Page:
KTXs for Expo 2012 Yeosu Korea

As some of you may be aware, construction has been taking place between Iksan, Suncheon and Yeosu in order to get KTXs running to the upcoming World Expo being held in Yeosu next year. The new line will be a vast improvement and is expected to start operating on October 1st. If you are in a rush, you can view a brief summary of the upgrades at the bottom of this post.
Yeosu KTX

Getting to this part of the country by train has never been that easy, not helped by an often singular and curvy track. Additionally, the line was not fully electrified which meant that if organizers ever hoped to get people down to Yeosu by KTX, some major work had to be done. Since September 2005, construction has been underway to double track, straighten and fully electrify the line from Iksan to Suncheon.

The section of track from Suncheon to Yeosu was an even more windy and run down track, with many of the stations on the line having closed long ago. To get any electric trains down to Yeosu, let alone a KTX, it required an entirely new line to be built. The first construction started in January 2007 on the 5.1km Yeocheon tunnel and in December the same year, work started on a brand new terminus style station in Yeosu. Terminus stations, like Grand Central Station in New York, are fairly uncommon in South Korea.

Getting to the World Expo

Passengers will be able to get to Yeosu via a direct train from Yongsan Station. As Yongsan does not directly connect with the Airport Railroad, it will require a short trip to Yongsan from Seoul Station on line No.1 for tourists coming in via Incheon Airport.  Obviously there are many other ways to get to Yeosu, but the trip via KTX will be promoted the most heavily. (This is evident in the promotional video.)

Update: Train timetables can be viewed by booking through the Korail website. For those of you looking for more information on getting train passes you can view the official English page here.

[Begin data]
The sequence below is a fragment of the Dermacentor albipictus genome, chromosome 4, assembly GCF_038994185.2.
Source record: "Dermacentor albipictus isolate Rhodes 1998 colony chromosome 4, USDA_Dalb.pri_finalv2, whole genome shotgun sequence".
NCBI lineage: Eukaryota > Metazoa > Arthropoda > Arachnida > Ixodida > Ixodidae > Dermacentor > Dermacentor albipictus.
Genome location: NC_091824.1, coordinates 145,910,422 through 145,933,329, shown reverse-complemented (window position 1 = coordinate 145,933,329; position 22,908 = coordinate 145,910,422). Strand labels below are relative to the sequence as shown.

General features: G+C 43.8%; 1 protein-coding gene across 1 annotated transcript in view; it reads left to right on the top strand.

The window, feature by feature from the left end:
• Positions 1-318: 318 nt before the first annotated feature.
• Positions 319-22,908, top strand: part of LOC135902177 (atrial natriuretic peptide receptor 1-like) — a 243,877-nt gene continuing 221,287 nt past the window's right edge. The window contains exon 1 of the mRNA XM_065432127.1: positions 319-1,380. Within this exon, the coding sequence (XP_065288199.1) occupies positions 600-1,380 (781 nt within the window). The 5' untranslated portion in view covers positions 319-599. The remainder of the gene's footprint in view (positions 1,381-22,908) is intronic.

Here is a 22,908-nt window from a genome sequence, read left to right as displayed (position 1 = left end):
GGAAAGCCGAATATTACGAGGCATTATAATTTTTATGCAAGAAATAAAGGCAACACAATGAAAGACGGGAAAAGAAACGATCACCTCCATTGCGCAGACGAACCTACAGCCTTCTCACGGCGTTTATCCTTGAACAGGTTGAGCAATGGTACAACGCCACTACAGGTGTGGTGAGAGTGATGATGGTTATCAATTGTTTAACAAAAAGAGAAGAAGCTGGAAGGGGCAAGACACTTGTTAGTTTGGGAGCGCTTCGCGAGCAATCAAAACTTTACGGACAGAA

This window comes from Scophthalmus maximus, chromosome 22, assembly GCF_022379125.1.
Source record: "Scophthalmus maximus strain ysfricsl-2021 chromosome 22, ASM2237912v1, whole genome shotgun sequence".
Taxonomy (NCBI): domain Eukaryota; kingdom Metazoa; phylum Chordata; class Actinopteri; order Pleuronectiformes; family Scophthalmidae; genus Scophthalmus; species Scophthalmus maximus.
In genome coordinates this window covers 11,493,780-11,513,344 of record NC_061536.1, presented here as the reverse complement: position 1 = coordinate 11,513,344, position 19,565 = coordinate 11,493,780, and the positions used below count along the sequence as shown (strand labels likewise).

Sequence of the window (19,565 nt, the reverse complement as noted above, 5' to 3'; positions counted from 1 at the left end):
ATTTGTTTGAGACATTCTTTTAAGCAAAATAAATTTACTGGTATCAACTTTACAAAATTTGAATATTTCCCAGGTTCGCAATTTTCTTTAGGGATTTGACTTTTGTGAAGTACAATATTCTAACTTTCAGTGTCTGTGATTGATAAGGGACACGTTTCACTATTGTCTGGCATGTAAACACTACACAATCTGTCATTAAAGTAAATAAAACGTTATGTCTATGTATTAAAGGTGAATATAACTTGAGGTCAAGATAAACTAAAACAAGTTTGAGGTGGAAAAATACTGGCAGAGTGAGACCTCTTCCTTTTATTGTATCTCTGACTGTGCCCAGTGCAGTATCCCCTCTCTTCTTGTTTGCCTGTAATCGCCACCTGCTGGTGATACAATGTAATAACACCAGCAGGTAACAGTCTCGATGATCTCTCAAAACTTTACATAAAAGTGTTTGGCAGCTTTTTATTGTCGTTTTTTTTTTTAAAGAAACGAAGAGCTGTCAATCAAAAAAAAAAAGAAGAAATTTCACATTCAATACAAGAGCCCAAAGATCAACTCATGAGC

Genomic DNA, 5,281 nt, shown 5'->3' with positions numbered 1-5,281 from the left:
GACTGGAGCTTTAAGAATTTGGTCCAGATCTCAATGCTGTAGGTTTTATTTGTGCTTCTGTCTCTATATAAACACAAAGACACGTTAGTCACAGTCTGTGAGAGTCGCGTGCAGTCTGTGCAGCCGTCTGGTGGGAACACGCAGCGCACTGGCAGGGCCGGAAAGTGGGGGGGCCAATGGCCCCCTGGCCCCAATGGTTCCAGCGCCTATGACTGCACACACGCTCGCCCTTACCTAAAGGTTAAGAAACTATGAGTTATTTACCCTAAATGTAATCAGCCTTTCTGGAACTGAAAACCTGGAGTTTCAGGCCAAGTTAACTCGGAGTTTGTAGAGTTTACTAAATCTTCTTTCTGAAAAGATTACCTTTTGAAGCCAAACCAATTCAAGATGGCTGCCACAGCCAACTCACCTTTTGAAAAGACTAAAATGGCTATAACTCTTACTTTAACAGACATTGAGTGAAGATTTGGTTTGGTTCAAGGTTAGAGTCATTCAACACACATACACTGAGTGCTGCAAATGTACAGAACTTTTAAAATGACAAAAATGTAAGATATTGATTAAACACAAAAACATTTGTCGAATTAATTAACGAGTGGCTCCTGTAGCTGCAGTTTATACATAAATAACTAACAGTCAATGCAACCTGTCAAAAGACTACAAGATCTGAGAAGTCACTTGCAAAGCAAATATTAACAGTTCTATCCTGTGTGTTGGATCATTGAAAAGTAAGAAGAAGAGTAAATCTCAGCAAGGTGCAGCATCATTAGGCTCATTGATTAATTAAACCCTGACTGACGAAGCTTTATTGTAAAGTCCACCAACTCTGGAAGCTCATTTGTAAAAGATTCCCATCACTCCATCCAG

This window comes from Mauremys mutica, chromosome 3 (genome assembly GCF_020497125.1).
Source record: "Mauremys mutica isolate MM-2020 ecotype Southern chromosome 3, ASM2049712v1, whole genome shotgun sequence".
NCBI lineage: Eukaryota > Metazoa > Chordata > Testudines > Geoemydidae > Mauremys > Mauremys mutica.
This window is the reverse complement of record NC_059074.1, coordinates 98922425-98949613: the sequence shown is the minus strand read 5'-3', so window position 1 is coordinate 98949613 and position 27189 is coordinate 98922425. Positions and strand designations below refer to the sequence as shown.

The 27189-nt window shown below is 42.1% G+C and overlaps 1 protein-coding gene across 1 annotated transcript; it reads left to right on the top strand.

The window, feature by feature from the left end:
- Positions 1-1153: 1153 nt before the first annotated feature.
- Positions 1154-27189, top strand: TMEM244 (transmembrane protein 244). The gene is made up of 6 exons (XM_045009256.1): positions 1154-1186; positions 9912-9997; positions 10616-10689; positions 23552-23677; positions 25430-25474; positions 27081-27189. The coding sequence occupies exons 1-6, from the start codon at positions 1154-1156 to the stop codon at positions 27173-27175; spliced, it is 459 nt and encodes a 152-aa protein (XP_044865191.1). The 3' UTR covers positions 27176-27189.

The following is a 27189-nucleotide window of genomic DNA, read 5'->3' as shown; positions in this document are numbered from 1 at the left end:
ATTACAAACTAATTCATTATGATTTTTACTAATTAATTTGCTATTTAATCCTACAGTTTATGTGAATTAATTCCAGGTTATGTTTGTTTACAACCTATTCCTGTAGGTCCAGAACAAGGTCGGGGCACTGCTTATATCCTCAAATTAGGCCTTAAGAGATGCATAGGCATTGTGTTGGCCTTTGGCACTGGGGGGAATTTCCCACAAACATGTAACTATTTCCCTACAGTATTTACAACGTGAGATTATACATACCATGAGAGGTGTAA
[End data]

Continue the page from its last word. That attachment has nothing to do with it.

How long will it take?

Many figures and times have been thrown about over the past year about how long it will take to get to Yeosu by KTX. One of the reasons for the ambiguity surrounding the travel time is due to issues regarding the signalling systems on the line. Once the line opens, trains (KTX included) will only be able to travel at a maximum speed of 150 km/h. Nevertheless, this will shorten the current 5 hour and 13 minute Seamaeul trip to a snappy 3 hours and 20 minutes. After the new automatic signalling systems are installed next year, high-speed trains should be able to reach approximately 230km/h, cutting the time to a mere 2 hours and 57 minutes. Finally, a high-speed section of rail between Osong and Iksan which is due to be completed in 2014 will slash the time even further to 2 hours and 28 minutes. Although the last part will not be finished in time for the expo, the travel time will have already been cut by over 2 hours.

Yeosu KTX


To view an image of the plans from Suncheon to Yeosu, click here.

BTL Investment

35.2km of the line from Iksan to Shilli Station has been built using a new type of capital funding system called BTL, which stands for ‘Build’, ‘Transfer’ and ‘Lease’. The system is based on citizens or private investors investing money in public infrastructure to be constructed. Once construction is complete, the rights are handed over to the government and investors are entitled to receive profits for a period of time or receive rent by leasing the infrastructure to the government.

Brief Summary

  • Double tracking and full electrification from Iksan to Yeosu
  • KTXs to run to Yeosu in time for 2012 World Expo
  • Line opens on October 1st
  • Time and Speed Changes
    • Current:
      • 90km/h – 5hrs 13mins
    • From October 1:
      • 150km/h – 3hrs 20mins
    • After signalling change (next year):
      • 230 km/h – 2hrs 57mins
  • Technical Info: 25,000 AV with ATS Signal System
About This Author

Originally from New Zealand, Andy moved to Korea in 2007 and very quickly became interested in the many different public transport and urban development projects around Korea. He currently lives in Sejong city and is particularly interested in rail projects, transport hubs and technology.

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